g) Are there plans for a proceedings issue, web page, or meeting summary document, and if so who is editing it, who is publishing it, and when and where will it appear (i.e., where can interested folks learn more about the meeting)?
Guidelines for Resolutions of Respect:
The length should be no more than 2500 words and the heading shall have the following format: Resolution of Respect: (Name of deceased followed by, e.g., 1925–2010)
Name of author(s)
Complete dates of birth and death
Place(s) of birth and death
Educational history and primary mentors
Pertinent work history
Summary of contributions to ecological science
Role(s) in ESA (if any)
Suitable photograph of the deceased
Early personal history
Family information, such as spouse or partner, children, perhaps parents (if influential in career choice, for example).
Anecdotal insights into personality and accomplishments
Foreign travel or service
Honors and awards—name, sponsor, date(s)
Other scientific and professional activities (society memberships, for example)
The names of students mentored by the deceased who continued their careers in ecology or related disciplines
Name and location of the archives where the deceased's historically valuable documents or other relevant information can be found
A list of selected publications
These guidelines will be posted on the web site of the Bulletin. If questions arise, contact the editor or the chair of the Historical Records Committee.
Photo Gallery submissions
The photo(s) should illustrate ecological processes or an ecological research design. Several photographs showing aspects of a study or steps in a process are welcome. Refer to recent Photo Galleries for examples. Photos should be connected to an article published in ESA journals. Please provide a caption for each photo including the photographer’s name, a brief paragraph describing the related study, the title and full names of all authors of the article, and the ESA manuscript number and or volume and date of publication. E-mail the file(s) as an attachment to the Editor of the ESA Bulletin at email@example.com.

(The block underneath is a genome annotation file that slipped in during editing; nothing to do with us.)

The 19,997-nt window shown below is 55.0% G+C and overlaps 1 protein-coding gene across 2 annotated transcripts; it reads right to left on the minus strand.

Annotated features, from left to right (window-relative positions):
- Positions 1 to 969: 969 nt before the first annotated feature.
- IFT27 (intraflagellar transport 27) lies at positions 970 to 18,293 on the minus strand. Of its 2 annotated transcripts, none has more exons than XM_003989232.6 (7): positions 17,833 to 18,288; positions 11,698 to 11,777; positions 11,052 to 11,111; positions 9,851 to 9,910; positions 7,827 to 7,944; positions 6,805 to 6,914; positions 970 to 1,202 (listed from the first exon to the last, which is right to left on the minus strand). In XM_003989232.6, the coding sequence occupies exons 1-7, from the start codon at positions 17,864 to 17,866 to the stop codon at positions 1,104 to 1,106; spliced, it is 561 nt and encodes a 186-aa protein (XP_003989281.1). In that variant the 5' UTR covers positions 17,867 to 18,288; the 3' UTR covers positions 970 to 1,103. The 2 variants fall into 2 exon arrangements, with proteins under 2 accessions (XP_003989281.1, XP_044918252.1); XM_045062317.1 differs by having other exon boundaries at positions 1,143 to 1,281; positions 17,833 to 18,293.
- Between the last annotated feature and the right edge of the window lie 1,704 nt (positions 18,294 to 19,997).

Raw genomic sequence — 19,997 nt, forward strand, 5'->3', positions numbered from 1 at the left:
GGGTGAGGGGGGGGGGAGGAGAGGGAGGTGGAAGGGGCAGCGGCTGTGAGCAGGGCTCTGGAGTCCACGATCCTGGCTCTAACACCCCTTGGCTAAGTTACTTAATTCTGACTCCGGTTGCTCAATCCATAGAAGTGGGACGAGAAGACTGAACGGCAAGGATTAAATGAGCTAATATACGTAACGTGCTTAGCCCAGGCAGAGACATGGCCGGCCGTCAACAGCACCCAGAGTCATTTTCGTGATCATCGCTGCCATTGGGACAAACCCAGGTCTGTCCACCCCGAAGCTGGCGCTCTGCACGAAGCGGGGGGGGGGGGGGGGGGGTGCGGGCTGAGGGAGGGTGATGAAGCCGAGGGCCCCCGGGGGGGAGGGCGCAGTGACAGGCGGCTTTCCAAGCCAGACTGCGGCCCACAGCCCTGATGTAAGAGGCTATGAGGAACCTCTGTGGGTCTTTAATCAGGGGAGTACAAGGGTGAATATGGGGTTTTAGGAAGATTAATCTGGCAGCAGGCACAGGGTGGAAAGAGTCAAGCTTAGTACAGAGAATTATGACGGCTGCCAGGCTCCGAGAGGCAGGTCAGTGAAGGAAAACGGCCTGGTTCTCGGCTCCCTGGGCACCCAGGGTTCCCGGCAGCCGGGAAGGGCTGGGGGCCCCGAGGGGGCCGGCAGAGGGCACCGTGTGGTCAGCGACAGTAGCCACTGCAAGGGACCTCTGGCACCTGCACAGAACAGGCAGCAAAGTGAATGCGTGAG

Specialty Columns. The Bulletin includes several subject matter columns, each with its own Editor. The material in each column is either written by its Editor or is provided by contributors at the invitation of the Editor, although potential contributors may contact the Editors directly with ideas and proposals for articles. The columns include:
a. Technological Tools. Articles and reviews primarily focused on computer software and hardware relevant to research and teaching activities in ecology.
b. Ecology 101. Descriptions of approaches to teaching ecology, especially details of lab and field exercises designed to teach specific ecological concepts and principles.
c. Networks, Centers, Observatories, and Field Stations. This can range from descriptions of facilities to news and ongoing development to annual reports.
d. Public Affairs Perspective. Discussions of the links between ecology and public policy and how the aims and activities of the Ecological Society of America Public Affairs Office pursue those links.
e. Paper Trail. The idea is a brief essay on paper(s) that have had particular influence on the ideas and approaches to ecology from ecology and related disciplines. The essay will both identify a paper or papers that were particularly important in catalyzing future developments at least to the writer of the essay. The essay is a personal viewpoint. The essay can include pictures or anything that might make the essay more interesting, including a non-formal picture of the author of the essay.
See Submitting to the Bulletin, for information on where to send contributions.